Alexandra Stern, NG22

School: Friedman School of Nutrition Science and Policy 

Degree: Ph.D. in Agriculture, Food and Environment  

How did you become passionate about nutrition, especially in schools?  

I love kids and previously worked in schools, serving as a nutrition education coordinator for DC Central Kitchen. I was really involved in the cafeteria, so I knew how impactful school lunches can be.  

For my dissertation, I looked at sustainability—like greenhouse gas emissions, water use and land use—in the National School Lunch Program, which serves around 40 percent of U.S. children every day. For many, that can be a good portion of their calories for the day, including breakfast, lunch, and sometimes supper. My goal is to help students set up healthy habits for today, so future consumption in the U.S. shifts to be more sustainable.  

What did you find, and how can your work help establish healthier, lower environmental impact meals for kids?  

My findings were consistent with previous literature: Eat less beef. Nationally, lower impact meals had more nuts and seeds, more whole grains, more seafood and fish. High-impact foods had more animal products.  

Then I worked with Boston Public Schools (BPS) and helped design menus with them that considered environmental impact as well as cost, student acceptance, and nutritional quality. They’ve been so open and receptive to my ideas, and we’ve built a lot of trust in the relationship. The models I ran and the menus I created are something BPS can use right now, plus, the software program I created can be used in the future as consumption, prices, or ingredients change.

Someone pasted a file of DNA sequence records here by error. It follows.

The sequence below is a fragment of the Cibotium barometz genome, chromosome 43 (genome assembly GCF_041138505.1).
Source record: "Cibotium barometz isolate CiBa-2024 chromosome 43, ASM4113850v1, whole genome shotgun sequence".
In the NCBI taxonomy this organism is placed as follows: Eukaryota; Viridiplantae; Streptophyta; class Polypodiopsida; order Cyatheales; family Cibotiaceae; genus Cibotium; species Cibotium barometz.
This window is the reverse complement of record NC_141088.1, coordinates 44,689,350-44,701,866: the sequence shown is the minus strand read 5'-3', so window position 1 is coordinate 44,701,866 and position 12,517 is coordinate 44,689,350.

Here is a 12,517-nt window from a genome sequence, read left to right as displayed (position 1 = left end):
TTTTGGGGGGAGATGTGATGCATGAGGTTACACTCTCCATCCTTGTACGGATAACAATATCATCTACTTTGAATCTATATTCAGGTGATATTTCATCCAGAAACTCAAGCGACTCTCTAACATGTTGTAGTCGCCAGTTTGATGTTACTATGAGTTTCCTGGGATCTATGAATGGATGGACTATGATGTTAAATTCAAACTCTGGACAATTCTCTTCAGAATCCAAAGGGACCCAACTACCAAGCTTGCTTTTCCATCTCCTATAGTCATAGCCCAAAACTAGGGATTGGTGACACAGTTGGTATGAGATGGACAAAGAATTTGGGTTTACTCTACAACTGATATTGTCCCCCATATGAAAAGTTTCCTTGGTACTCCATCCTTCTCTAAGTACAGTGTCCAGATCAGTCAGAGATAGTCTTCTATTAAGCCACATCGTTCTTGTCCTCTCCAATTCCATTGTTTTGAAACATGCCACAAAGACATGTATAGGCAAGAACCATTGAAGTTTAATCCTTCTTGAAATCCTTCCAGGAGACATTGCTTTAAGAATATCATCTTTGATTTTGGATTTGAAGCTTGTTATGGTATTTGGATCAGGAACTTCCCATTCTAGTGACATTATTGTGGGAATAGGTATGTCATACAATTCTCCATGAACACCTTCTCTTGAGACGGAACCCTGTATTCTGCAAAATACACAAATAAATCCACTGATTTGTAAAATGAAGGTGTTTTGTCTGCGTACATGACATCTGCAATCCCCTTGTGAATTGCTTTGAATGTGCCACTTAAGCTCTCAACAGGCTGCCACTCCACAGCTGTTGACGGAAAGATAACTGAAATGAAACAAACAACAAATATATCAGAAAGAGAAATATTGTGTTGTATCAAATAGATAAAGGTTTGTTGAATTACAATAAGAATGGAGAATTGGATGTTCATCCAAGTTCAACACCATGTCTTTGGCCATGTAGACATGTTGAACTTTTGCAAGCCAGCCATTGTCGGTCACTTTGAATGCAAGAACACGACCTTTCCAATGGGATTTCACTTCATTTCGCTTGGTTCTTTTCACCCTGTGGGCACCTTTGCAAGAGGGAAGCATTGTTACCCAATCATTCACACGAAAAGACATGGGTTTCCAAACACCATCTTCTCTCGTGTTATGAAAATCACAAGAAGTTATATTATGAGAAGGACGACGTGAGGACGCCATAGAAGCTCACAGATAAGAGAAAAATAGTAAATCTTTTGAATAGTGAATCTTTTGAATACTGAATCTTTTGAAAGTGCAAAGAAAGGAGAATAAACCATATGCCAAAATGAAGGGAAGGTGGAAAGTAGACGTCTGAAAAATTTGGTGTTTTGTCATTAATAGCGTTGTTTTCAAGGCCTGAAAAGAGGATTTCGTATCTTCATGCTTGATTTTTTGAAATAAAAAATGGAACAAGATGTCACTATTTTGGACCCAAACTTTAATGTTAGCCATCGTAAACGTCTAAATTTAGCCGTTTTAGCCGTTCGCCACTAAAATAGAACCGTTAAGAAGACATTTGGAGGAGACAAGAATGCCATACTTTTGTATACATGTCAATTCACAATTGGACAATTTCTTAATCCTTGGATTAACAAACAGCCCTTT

"In ten years, I will be…  "

Enjoying fresh-baked bread with my children as we sit in our backyard playing with our dogs.  

I love baking. At Friedman, I first researched grains and bread through a collaboration with the Breadlab at Washington State University, though that didn’t end up being my dissertation. Through that, I joined a grain share. Once a year, I go and pick up wheat berries from local farmers who grow really unique stuff, specific to New England. I have about 15 pounds of spelt and rye and wheat berries now, and I mill them at home to make waffles and pancakes—I’d like to make more bread, too. The nutritional quality is different, because you’re getting the actual whole grain and the vitamins and the minerals are the freshest.  

This profile originally appeared as part of the series “Profiles in Inspiration: Commencement 2022 Spotlights."

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